Exposure to mold can cause many health problems, including severe allergic reactions in affected individuals. Indoor mold can grow anywhere that moisture is present, but many health agencies, including the Centers for Disease Control and Prevention, warn that it should be avoided. Because of the potential for health risks, employers are required by the Occupational Safety and Health Act to provide their employees with a workplace free from health hazards, including mold. Mold is most dangerous when it appears in large clusters, but it can sometimes remain hidden and be detected only by smell. If you suspect your workplace is infected with mold, take action immediately.
Inform your supervisor or a member of your company-sponsored safety committee. Submit an e-mail stating your concern and your reasons for suspecting mold, and politely request that an inspection be done. Copy anyone within your organization, such as your human resources manager, who you believe should also be notified. Follow up by phone or in person to emphasize your concerns. Request a temporary move if your workstation is near visible mold. Print and keep a copy of your e-mail request for safekeeping.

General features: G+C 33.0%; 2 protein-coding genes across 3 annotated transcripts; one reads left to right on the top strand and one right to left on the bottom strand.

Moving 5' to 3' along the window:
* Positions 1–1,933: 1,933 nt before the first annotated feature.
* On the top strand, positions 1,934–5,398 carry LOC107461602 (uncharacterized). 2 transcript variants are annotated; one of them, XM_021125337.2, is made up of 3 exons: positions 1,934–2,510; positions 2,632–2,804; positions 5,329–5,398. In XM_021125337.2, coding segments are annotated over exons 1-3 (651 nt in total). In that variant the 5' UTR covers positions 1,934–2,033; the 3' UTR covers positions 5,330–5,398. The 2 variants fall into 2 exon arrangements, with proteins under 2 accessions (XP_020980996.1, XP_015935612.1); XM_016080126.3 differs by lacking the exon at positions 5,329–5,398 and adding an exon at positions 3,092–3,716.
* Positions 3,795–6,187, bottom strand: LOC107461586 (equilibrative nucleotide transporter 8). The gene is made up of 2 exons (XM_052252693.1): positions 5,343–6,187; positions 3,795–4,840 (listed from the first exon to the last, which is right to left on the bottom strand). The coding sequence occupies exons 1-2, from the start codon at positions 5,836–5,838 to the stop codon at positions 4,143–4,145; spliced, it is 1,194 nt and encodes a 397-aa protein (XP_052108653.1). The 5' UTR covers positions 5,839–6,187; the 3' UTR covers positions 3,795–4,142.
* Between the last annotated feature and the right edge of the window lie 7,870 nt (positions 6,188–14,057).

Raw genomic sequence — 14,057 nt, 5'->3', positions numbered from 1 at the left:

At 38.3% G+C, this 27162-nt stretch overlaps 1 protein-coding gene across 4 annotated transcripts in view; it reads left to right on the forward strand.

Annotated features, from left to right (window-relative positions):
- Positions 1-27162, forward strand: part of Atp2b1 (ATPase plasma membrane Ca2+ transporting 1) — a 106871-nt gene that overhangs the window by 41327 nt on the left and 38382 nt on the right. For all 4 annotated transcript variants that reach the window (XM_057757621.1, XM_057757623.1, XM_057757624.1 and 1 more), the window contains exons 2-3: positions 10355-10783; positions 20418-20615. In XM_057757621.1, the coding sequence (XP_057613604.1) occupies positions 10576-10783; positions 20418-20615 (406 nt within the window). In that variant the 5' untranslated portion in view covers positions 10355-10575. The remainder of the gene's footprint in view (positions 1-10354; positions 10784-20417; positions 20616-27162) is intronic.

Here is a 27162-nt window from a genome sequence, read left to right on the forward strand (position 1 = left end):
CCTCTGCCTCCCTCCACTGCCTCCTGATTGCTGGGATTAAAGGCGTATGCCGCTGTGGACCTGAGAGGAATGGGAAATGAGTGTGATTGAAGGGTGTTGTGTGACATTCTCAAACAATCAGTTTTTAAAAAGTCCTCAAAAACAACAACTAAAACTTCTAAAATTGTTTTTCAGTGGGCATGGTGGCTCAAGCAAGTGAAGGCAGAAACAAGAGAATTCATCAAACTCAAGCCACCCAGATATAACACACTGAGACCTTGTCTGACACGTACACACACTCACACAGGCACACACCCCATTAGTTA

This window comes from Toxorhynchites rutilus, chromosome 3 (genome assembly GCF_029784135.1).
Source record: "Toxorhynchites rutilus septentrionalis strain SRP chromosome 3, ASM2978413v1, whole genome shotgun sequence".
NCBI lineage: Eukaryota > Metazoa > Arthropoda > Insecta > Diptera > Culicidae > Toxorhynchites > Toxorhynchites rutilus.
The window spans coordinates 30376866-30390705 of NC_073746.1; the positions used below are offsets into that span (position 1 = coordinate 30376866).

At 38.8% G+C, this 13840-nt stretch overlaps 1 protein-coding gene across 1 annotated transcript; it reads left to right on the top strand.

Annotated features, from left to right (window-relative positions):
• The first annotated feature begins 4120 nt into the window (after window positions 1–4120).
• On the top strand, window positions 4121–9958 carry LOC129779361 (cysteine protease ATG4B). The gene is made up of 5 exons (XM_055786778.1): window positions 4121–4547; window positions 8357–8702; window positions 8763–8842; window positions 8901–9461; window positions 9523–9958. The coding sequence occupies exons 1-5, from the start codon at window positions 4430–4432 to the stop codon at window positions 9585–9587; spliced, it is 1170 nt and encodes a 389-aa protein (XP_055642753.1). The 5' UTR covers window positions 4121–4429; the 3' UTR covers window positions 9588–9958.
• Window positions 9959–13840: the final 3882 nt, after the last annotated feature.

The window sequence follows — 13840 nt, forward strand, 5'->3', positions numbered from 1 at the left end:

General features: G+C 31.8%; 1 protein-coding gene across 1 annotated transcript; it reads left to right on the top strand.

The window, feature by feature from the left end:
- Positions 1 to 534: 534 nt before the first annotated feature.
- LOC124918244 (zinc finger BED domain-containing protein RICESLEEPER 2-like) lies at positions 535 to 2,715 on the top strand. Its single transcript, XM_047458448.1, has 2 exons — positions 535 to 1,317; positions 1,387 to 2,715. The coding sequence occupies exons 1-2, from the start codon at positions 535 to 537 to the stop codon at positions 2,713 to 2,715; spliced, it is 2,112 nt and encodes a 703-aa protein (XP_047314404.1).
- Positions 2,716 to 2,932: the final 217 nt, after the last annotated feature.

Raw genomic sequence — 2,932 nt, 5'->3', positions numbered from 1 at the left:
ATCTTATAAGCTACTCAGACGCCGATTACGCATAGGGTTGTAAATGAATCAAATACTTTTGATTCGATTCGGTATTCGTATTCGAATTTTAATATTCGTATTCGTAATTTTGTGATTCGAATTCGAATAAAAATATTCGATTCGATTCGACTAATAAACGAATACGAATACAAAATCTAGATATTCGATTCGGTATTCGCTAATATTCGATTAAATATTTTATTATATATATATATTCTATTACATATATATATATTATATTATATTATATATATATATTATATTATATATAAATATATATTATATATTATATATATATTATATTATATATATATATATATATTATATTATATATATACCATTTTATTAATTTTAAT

Report the mold problem to the corporate office of your employer if actions are not taken to correct it in a timely manner. Take photos of the mold as evidence, and include them with your letter or e-mail to the head of your company. Again, follow up with a phone call, and request official documentation, such as a report from an air-conditioning company or health inspector, showing that the mold has been inspected and cleaned away.
Report the problem to your state department of health or the Occupational Safety and Health Administration if your employer does not address the problem. Call 800-321-6742 or visit the OSHA website, osha.gov., to file a complaint.
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